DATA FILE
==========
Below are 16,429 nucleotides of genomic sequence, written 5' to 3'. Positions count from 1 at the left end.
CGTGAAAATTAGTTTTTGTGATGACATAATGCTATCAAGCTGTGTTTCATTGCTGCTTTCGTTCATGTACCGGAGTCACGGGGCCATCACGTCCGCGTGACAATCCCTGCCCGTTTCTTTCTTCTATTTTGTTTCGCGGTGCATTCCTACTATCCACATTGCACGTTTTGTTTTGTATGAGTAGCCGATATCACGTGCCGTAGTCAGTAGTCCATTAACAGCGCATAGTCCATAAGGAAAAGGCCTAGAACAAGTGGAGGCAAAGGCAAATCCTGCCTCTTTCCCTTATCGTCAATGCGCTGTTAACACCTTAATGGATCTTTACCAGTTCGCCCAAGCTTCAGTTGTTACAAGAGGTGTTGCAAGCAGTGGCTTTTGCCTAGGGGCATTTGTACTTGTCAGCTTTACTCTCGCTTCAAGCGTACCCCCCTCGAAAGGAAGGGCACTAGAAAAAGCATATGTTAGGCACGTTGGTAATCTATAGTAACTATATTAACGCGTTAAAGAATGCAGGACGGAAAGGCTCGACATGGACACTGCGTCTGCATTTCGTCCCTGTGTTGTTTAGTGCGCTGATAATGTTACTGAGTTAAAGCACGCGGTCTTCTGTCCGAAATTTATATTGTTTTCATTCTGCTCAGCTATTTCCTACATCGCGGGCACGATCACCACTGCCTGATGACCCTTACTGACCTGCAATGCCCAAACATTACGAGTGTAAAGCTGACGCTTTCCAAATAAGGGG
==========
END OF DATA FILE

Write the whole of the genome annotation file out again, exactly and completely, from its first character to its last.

Below are 16,429 nucleotides of genomic sequence, written 5' to 3'. Positions count from 1 at the left end.
CGTGAAAATTAGTTTTTGTGATGACATAATGCTATCAAGCTGTGTTTCATTGCTGCTTTCGTTCATGTACCGGAGTCACGGGGCCATCACGTCCGCGTGACAATCCCTGCCCGTTTCTTTCTTCTATTTTGTTTCGCGGTGCATTCCTACTATCCACATTGCACGTTTTGTTTTGTATGAGTAGCCGATATCACGTGCCGTAGTCAGTAGTCCATTAACAGCGCATAGTCCATAAGGAAAAGGCCTAGAACAAGTGGAGGCAAAGGCAAATCCTGCCTCTTTCCCTTATCGTCAATGCGCTGTTAACACCTTAATGGATCTTTACCAGTTCGCCCAAGCTTCAGTTGTTACAAGAGGTGTTGCAAGCAGTGGCTTTTGCCTAGGGGCATTTGTACTTGTCAGCTTTACTCTCGCTTCAAGCGTACCCCCCTCGAAAGGAAGGGCACTAGAAAAAGCATATGTTAGGCACGTTGGTAATCTATAGTAACTATATTAACGCGTTAAAGAATGCAGGACGGAAAGGCTCGACATGGACACTGCGTCTGCATTTCGTCCCTGTGTTGTTTAGTGCGCTGATAATGTTACTGAGTTAAAGCACGCGGTCTTCTGTCCGAAATTTATATTGTTTTCATTCTGCTCAGCTATTTCCTACATCGCGGGCACGATCACCACTGCCTGATGACCCTTACTGACCTGCAATGCCCAAACATTACGAGTGTAAAGCTGACGCTTTCCAAATAAGGGG